Saturday, September 10, 2011

Blog Carnival: Chronic Illness and the Flying Spaghetti Monster

Where have I been?
Bitch, where haven't I been?
Paris. That's where I haven't been.
In my room, sitting on my ass watching cat videos? Maybe. You'll just never know, will you?

Today's post is part of the September Chronic Babe Blog Carnival and it asks:
Let's hear how your faith—or lack of, or explorations—have affected your life with chronic illness. Have you found support in a spiritual community? Found a like-minded support group? Received criticism from people of faith? Converted from one belief system to another? Let's hear about it! And let's get that conversation rolling.

This is a touchy subject for many people, and while I have no issues giving my opinion, I want people to remain calm and realize it is just that: my opinion through my experiences.

I'm going to back-pedal now.

When I was young, my parents were pretty regular about raising my brother and I in the Episcopalian Church. Our church in Pennsylvania was especially easy going and friendly, which made Sundays less of an ordeal as it was for some kids.

However, I never felt a connection to Jesus and all of his homeboys. The stories Sunday school teachers told were merely that - stories. And not very entertaining ones, either, because they all featured men and had not a single kick-ass woman like She-ra. I only dug Noah's story because of the animals and the bitchin rainbow at the end.

It was the people - more specifically the priest - at my church in Gulph Mills that I liked and respected because anytime I was in the hospital he would visit me and call me "tiger" whenever he saw me. This guy was awesome-sauce. However, my interest in religion was just never there and I was determined to be indifferent.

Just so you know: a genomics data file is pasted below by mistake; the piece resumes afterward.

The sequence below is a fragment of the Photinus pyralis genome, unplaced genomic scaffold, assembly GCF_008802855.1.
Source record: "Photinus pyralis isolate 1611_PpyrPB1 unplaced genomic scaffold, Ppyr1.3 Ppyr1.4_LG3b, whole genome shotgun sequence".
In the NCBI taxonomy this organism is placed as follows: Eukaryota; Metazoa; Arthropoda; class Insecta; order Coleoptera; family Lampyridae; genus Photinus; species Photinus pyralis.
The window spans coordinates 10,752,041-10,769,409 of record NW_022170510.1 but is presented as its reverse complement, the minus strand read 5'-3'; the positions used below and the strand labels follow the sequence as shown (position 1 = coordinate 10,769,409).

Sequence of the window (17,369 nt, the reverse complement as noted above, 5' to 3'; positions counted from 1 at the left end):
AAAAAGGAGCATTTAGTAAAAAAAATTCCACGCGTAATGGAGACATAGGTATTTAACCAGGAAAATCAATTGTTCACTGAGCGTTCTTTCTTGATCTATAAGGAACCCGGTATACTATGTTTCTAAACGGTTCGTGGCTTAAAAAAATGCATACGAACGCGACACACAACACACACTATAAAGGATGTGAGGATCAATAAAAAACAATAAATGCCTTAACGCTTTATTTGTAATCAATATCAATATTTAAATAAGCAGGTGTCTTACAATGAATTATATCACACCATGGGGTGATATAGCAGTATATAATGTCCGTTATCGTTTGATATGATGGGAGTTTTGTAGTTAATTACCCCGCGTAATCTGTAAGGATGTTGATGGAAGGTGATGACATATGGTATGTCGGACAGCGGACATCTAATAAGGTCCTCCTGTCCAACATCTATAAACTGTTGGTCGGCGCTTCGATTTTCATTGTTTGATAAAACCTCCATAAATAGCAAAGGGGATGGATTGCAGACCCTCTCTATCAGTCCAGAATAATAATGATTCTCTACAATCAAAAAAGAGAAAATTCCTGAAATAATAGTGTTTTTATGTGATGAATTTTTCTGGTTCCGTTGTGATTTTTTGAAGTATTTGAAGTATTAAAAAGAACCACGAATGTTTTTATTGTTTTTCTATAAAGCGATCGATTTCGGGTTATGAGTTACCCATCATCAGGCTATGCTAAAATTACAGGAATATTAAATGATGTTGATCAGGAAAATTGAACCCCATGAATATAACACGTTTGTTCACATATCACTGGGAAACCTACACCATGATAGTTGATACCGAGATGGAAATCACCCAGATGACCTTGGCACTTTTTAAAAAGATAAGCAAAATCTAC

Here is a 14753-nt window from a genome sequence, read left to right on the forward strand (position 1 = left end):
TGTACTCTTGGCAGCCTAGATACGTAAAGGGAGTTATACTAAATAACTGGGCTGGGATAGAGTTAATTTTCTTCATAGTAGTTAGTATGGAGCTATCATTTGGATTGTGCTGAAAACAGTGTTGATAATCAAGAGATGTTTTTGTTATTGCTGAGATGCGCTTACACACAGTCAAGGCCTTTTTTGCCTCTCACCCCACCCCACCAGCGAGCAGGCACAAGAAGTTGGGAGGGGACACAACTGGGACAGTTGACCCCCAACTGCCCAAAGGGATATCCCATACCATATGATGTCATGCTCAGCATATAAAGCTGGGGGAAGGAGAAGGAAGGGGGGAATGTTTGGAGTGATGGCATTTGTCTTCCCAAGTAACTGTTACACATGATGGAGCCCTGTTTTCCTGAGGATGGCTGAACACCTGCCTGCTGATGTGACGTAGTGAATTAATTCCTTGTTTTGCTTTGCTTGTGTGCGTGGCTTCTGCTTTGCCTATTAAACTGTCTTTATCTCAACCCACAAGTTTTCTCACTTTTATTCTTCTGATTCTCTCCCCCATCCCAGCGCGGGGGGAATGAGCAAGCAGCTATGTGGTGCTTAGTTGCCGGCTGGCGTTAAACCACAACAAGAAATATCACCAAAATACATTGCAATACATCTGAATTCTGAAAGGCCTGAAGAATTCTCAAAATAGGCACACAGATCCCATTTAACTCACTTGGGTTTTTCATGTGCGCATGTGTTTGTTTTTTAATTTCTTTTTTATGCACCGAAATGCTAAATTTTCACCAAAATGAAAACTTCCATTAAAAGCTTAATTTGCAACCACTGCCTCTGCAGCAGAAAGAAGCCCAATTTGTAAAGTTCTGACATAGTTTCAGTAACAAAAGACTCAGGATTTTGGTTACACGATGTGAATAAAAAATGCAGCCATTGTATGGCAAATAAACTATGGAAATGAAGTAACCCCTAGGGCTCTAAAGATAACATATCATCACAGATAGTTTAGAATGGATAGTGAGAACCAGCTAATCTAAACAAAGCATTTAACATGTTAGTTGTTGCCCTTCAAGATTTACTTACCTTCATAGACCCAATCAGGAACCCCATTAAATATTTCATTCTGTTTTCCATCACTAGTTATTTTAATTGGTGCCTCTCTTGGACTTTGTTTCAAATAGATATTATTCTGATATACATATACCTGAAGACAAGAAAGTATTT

Remaining indifferent to religion became more difficult as the more I learned about them, the more disenchanted I became. The hypocrisy, the crimes against humanity and the Earth itself - all of it left a sour taste in my mouth. Feelings of exclusivity, superiority, encouraging war with and shunning people whose ideas/beliefs do not match your own - no, thanks. I'll have none of that.

There is no way I can take any comfort from any of this, especially when I am ill.

Yet, despite my wholly disapproval of organized religion and mankind's idiotic marketing campaigns against one another, I am not an atheist. Atheism depresses the ever-living crap out of me and I'd never be able to not believe in something.

Believe it or not, I am a spiritual person. I do believe there is something bigger than me out there and I have accepted my own ignorance on the details as par for the course. It's OK to not know everything, to not have all of the answers the universe possesses.

I'm not sure if my congenital heart defect is part of A Big Plan for me - I am definitely open to the idea, but I am not going to place any money on it. Maybe it was designed thus, maybe it was just a shitty draw of cards. I don't dwell on it, though, because I have better things to do with my life - like watching Doctor Who and collecting Monster High dolls.

As for like-minded people to receive support from, well, I'm not posting any online advertisements anytime soon. I enjoy deep conversation on the metaphysical with people I know and respect, but when it comes time for the next surgery, the only support I want is from my loved ones.

I accept that people take great comfort in leaving it up to God when it comes to their health, or relying on a God Knows Best philosophy to see them through tough times. If that's what gets someone through their day, so be it. I just don't subscribe to it nor appreciate the sentiment aimed in my direction.

I have yet to receive criticism from people of faith (but I look forward to your letters after this post /sarcasm) but I also don't go asking for trouble. I am a firm believer in Agree to Disagree/to each their own and not go get up in somebody's personal space to force my views on them - be it on their doorstep, in public, or a comment on their blog.